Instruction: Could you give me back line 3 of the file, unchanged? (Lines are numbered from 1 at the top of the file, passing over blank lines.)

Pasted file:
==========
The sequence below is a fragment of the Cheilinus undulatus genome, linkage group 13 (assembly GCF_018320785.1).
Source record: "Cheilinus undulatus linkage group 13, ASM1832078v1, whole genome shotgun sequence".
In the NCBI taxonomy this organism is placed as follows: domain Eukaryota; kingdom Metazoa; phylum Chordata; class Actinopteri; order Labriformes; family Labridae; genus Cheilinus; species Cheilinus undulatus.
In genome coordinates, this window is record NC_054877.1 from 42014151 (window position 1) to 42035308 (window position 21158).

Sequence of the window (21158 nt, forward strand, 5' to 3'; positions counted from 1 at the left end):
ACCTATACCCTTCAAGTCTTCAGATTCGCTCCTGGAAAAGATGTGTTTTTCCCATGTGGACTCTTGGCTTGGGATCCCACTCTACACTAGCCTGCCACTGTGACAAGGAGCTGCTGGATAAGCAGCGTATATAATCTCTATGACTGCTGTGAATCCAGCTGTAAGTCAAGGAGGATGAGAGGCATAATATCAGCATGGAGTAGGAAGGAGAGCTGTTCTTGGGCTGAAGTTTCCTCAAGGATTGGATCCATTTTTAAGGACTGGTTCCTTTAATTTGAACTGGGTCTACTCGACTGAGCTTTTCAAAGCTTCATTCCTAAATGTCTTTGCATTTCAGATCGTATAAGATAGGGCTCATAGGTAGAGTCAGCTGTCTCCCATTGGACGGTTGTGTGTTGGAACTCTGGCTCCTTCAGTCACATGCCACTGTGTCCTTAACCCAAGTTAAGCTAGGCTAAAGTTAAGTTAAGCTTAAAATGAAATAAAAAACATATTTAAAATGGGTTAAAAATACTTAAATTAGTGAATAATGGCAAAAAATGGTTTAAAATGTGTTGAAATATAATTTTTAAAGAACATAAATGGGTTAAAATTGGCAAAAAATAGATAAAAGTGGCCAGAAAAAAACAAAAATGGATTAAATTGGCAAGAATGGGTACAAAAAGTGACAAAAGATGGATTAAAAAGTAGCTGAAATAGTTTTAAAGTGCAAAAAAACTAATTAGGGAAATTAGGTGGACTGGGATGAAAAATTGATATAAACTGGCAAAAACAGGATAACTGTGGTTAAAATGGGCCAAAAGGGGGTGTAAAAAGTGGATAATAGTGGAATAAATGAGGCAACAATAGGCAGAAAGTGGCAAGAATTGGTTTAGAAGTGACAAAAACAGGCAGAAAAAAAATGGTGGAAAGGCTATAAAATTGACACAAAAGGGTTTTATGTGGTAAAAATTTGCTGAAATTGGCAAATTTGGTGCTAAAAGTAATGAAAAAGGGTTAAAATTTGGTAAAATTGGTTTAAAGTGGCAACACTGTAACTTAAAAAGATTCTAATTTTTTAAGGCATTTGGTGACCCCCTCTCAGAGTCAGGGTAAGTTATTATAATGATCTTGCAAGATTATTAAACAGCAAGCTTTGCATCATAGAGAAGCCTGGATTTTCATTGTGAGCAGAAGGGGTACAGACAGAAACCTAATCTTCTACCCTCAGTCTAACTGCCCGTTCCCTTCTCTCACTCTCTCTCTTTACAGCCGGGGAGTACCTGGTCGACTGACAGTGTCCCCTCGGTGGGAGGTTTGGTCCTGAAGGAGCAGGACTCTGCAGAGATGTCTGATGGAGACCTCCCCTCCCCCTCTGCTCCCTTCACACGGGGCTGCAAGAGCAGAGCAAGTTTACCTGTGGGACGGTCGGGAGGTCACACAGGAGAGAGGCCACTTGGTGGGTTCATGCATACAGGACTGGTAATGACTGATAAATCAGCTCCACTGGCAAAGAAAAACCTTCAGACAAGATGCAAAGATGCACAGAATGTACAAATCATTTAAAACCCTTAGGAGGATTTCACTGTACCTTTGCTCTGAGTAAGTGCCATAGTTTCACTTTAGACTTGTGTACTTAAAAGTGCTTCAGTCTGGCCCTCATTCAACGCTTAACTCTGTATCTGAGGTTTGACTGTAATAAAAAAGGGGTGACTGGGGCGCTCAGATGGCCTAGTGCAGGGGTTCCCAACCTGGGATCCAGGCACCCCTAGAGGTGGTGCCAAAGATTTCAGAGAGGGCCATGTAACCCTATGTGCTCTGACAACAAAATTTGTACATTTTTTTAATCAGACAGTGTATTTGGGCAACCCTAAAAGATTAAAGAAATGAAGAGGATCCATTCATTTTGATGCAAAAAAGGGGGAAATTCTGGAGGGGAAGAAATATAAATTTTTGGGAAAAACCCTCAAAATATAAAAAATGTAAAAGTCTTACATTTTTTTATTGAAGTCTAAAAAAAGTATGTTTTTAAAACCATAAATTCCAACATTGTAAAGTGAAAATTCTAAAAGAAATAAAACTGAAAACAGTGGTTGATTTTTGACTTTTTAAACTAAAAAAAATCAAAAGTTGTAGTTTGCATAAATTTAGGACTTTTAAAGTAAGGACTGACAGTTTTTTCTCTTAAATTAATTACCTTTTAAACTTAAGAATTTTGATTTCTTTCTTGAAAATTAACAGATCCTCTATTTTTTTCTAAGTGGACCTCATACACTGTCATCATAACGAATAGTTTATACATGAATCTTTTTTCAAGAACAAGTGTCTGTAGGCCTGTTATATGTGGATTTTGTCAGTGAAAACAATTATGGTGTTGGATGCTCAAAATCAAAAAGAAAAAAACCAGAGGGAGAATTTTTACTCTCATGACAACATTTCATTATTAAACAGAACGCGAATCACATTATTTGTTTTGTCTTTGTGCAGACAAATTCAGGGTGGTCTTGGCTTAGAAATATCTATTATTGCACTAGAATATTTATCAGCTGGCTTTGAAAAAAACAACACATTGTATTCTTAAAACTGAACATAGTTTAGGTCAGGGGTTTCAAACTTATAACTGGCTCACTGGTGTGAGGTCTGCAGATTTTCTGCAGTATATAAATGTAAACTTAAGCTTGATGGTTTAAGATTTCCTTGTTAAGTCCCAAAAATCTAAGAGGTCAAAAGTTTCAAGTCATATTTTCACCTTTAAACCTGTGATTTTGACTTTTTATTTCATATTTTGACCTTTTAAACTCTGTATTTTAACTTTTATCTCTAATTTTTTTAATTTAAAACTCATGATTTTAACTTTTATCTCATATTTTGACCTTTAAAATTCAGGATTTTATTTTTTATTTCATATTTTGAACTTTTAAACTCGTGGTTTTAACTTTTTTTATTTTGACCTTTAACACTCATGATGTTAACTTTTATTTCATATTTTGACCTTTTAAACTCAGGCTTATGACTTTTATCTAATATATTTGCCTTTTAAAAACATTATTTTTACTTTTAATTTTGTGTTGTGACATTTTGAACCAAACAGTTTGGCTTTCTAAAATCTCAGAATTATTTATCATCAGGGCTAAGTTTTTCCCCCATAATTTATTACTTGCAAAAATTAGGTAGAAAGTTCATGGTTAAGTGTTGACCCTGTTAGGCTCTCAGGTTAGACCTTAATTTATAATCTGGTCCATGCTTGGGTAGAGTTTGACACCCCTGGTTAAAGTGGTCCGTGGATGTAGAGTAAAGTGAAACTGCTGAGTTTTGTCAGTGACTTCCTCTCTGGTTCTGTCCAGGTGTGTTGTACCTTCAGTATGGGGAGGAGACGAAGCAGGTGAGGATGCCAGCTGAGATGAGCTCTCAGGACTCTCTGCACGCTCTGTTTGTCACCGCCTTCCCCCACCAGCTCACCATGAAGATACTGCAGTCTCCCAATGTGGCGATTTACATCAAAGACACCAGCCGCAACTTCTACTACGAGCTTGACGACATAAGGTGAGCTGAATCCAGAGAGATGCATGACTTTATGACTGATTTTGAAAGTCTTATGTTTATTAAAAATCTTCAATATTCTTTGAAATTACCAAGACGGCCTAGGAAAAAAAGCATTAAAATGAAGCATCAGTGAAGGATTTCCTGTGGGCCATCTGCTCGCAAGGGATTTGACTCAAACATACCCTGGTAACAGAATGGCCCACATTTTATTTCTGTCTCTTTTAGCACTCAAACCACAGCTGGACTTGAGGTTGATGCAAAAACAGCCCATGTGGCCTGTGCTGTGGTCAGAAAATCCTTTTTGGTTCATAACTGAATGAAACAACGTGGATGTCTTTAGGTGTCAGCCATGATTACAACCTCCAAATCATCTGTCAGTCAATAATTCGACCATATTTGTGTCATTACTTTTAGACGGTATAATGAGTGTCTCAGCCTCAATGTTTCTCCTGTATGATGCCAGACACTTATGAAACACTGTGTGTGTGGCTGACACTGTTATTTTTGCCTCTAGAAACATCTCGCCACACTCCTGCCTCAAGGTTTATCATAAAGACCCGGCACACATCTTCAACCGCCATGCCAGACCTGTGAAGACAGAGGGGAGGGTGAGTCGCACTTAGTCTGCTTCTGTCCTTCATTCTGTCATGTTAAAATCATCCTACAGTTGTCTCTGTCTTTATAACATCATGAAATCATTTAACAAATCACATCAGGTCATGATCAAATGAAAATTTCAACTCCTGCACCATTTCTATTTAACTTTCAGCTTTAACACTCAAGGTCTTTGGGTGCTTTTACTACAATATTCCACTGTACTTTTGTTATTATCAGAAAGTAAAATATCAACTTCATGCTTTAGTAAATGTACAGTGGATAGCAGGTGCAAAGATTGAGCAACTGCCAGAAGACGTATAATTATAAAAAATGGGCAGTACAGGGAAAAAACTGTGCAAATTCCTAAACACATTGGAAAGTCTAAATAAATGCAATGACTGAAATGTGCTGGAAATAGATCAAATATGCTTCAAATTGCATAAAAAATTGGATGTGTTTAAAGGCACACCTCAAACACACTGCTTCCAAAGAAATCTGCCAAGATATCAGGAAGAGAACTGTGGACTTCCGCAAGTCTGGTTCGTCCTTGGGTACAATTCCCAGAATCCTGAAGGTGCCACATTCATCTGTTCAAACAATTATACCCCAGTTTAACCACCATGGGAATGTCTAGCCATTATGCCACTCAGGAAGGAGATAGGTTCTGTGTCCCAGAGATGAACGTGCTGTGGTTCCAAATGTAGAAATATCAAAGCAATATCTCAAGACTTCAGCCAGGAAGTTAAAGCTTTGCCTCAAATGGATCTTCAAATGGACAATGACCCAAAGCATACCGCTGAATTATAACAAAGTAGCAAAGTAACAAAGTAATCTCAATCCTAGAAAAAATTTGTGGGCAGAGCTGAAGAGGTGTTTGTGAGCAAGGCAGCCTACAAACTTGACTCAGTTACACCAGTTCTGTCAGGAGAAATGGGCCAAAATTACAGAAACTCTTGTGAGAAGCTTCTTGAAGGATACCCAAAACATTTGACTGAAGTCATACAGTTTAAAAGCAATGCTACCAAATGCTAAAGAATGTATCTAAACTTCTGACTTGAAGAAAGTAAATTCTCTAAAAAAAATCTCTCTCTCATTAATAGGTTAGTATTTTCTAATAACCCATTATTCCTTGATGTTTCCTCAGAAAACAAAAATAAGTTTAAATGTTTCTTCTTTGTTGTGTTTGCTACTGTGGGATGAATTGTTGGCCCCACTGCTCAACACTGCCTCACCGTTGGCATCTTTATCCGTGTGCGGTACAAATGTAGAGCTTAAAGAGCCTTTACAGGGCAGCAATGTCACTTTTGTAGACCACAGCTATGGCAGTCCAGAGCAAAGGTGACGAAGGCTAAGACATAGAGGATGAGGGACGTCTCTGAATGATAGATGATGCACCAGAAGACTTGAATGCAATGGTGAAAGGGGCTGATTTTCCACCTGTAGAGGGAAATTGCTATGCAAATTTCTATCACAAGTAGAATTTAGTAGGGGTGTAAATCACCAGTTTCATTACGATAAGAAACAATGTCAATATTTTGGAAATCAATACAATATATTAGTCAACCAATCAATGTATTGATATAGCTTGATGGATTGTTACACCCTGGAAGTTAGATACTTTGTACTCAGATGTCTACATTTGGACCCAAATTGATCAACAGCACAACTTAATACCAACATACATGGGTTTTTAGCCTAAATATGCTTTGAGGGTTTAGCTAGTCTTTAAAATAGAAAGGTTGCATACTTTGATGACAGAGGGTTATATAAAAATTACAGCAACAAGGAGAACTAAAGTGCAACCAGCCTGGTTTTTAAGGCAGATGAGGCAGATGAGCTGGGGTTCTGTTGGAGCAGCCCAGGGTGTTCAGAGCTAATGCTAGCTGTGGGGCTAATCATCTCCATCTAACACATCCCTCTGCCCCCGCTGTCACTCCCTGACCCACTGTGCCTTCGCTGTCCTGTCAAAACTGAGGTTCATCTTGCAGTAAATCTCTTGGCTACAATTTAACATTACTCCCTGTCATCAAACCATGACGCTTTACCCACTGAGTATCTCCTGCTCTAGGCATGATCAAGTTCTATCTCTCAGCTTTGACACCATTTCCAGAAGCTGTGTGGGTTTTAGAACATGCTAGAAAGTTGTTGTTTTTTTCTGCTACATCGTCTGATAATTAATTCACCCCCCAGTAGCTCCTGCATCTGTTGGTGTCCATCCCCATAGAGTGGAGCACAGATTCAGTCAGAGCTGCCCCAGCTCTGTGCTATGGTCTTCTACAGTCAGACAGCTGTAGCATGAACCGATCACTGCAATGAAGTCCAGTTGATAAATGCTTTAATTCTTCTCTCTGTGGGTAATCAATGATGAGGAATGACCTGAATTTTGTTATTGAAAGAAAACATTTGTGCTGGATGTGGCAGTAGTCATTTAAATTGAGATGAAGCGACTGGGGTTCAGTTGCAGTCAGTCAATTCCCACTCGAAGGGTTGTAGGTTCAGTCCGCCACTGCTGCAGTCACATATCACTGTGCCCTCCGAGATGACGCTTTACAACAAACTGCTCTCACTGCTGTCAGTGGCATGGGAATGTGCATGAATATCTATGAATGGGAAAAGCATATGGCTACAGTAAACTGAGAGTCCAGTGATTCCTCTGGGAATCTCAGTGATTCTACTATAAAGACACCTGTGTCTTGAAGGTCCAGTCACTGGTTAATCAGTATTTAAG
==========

In the NCBI taxonomy this organism is placed as follows: domain Eukaryota; kingdom Metazoa; phylum Chordata; class Actinopteri; order Labriformes; family Labridae; genus Cheilinus; species Cheilinus undulatus.